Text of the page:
Maite Vanthournout: Attachment (No Need for Solid Wood)
Eighteen young Flemish and Dutch authors have taken inspiration from seventeenth-century artefacts from the Rijksmuseum. Looking at these objects, what eureka moments do they see? Maite Vanthournout wrote a short story inspired by a cradle made by an anonymous craftsman. ‘I perceive the outside world with just one ear, while the other scans the many heartbeats for a mother’s heart.’
Anonymous, Cradle, ca. 1700 © Rijksmuseum, Amsterdam
Attachment (No Need for Solid Wood)
The embroidered edges of the mattress protector leave a pattern on my cheek. A vague impression of sepals. At daybreak, the marks fade and the longing for bodies ends. The maids take turns. I don’t know their names, but I remember their embraces. Some arms begin to tremble after a while, some laps know how to support a new-born for a long time. The fidgeting stops when an ear is completely enveloped in a fold of skin. I perceive the outside world with just one ear, while the other scans the many heartbeats for a mother’s heart.
When I explore the world, it’s the limitations that stay with me. The first boundary I came across was a membrane that was stretchy and flexible. Now a new boundary has been erected, a parapet with filed down fangs. I’m lying in the lower jaw of a cradle. This is where the gentle squeaking must come from. The world is no longer filtered through moisture. Mother is resting in a room next door, I now realise. She’s still close, but not like she was when my growing limbs were being rocked in her belly. Perhaps mother is living submerged in her room, and the doors must remain closed so no water can escape. Sometimes, over a maid’s shoulders, I search for wet footprints on the black squares of the tiled floor.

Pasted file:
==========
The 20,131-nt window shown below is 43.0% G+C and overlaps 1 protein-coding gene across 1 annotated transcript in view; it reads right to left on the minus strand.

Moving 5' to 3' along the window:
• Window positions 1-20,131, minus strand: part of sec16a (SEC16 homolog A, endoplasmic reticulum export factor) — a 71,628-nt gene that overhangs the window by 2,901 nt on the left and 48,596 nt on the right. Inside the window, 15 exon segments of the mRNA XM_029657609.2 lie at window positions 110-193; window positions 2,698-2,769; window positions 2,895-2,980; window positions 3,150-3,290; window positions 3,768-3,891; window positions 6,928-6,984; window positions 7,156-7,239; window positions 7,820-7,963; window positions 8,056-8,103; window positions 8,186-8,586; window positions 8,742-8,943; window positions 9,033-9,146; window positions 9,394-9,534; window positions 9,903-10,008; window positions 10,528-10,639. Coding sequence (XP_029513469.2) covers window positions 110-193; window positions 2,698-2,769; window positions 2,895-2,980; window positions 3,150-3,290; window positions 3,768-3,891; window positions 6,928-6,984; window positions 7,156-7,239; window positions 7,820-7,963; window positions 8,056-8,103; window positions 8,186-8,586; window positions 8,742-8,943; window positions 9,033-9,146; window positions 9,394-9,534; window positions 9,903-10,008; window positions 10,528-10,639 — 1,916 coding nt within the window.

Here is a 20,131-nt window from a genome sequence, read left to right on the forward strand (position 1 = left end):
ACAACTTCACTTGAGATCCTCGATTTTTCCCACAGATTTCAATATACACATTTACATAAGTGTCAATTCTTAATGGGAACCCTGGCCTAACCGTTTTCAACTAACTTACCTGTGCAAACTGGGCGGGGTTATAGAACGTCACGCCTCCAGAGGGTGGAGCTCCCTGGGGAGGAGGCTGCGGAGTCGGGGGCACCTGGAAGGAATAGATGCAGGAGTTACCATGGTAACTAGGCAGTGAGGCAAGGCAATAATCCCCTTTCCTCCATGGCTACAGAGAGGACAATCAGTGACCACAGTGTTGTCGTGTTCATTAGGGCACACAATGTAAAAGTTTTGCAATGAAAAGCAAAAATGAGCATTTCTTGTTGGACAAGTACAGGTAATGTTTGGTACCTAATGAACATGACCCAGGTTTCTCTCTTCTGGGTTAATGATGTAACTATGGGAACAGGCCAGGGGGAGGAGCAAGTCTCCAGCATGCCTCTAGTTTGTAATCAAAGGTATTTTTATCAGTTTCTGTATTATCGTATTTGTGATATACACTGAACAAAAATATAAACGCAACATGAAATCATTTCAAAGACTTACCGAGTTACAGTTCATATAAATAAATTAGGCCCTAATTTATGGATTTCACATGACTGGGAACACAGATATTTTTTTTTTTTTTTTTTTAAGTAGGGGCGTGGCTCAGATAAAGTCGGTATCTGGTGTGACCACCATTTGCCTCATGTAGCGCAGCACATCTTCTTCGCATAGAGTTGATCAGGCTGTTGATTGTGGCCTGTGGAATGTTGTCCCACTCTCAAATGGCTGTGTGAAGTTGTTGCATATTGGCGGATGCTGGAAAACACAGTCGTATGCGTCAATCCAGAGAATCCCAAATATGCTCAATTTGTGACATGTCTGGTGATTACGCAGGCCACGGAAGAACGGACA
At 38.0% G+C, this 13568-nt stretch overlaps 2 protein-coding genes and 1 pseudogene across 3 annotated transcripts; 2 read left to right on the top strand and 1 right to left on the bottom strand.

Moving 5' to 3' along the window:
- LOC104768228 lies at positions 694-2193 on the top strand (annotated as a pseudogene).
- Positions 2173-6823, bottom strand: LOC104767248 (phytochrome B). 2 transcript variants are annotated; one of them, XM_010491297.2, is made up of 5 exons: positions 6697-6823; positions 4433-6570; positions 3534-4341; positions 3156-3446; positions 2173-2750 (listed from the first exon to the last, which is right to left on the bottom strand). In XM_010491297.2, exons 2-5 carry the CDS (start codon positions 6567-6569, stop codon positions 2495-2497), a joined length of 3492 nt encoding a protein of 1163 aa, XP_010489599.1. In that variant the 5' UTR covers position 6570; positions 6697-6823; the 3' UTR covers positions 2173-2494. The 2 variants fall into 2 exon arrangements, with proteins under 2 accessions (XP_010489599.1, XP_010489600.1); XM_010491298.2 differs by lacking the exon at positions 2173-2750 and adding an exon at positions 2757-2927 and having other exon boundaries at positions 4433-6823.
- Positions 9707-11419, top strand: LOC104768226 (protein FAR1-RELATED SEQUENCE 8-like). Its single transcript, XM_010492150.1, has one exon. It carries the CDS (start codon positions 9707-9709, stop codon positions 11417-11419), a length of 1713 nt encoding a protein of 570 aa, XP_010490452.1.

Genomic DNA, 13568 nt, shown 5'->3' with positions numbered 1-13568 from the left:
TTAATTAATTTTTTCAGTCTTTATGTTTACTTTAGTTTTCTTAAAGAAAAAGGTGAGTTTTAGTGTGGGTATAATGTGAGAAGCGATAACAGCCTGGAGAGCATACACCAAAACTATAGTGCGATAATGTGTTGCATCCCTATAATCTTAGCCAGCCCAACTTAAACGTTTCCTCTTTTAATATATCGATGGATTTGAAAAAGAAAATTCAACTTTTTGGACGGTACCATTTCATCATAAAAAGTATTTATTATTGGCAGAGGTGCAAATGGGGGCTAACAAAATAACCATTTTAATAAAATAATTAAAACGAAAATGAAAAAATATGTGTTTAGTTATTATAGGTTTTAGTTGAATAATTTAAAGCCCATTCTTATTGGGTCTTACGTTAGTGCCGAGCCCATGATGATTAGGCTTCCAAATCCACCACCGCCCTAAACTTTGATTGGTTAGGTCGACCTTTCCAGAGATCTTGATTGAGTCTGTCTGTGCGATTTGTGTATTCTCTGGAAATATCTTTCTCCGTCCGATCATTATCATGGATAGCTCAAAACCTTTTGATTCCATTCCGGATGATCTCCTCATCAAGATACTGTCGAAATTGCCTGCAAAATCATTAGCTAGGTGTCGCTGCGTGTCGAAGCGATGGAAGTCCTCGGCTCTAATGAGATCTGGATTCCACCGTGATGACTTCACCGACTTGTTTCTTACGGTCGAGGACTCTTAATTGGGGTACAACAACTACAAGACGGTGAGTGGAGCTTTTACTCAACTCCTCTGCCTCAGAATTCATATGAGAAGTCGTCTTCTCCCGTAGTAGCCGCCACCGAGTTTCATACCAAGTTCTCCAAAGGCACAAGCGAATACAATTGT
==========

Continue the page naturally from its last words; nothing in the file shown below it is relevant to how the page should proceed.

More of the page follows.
The maids smell as if they all wake up under the same sheet. When my father bends over the cradle I’m overwhelmed by scents from elsewhere. This house and all of its residents make him restless. To this day, the maids are trying to rub away the scratches from the afternoon when he rearranged chairs, tables and sofas. The anxiety eased when he realised that, unlike the furniture, he could simply go outside when he wanted to escape my mother’s sobbing.
I don’t know if my mother and I cry for the same reasons at night. Every time I close my eyes, gods and sea creatures spring to life. They take me in tow without telling me whereto. Below my navel, the pressure increases. The following morning I wake in a puddle.
The maids enter, commencing their duties in silence. One of them takes a new mattress protector, another lifts me up, the eldest opens the window. We leave this all-too-heavy cradle. I hope that one morning my mother gets out of bed and manages to rise on subsequent mornings too. Something’s tugging at her, heavy like this ebony contraption. However hard you push by hand or foot, after a few swings the rocking motion grinds to a halt again. The maids take me to the back garden. They tie a linen cloth to a branch and while leaning with their backs against the broad trunk, they continue to watch over me, leaving the swinging to the wind.